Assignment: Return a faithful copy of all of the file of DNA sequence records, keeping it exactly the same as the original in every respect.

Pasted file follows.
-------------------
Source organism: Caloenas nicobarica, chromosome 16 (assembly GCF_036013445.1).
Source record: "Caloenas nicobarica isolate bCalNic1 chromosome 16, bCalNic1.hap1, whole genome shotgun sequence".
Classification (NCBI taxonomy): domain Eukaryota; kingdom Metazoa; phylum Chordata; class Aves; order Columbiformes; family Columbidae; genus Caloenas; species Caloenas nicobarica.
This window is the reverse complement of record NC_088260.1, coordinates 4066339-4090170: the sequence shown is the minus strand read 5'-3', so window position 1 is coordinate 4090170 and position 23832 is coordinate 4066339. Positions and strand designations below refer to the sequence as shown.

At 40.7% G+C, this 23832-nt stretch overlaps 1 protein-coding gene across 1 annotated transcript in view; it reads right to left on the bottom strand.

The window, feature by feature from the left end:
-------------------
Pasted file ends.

Source organism: Caloenas nicobarica, chromosome 16 (assembly GCF_036013445.1).
Source record: "Caloenas nicobarica isolate bCalNic1 chromosome 16, bCalNic1.hap1, whole genome shotgun sequence".
Classification (NCBI taxonomy): domain Eukaryota; kingdom Metazoa; phylum Chordata; class Aves; order Columbiformes; family Columbidae; genus Caloenas; species Caloenas nicobarica.
This window is the reverse complement of record NC_088260.1, coordinates 4066339-4090170: the sequence shown is the minus strand read 5'-3', so window position 1 is coordinate 4090170 and position 23832 is coordinate 4066339. Positions and strand designations below refer to the sequence as shown.

At 40.7% G+C, this 23832-nt stretch overlaps 1 protein-coding gene across 1 annotated transcript in view; it reads right to left on the bottom strand.

The window, feature by feature from the left end: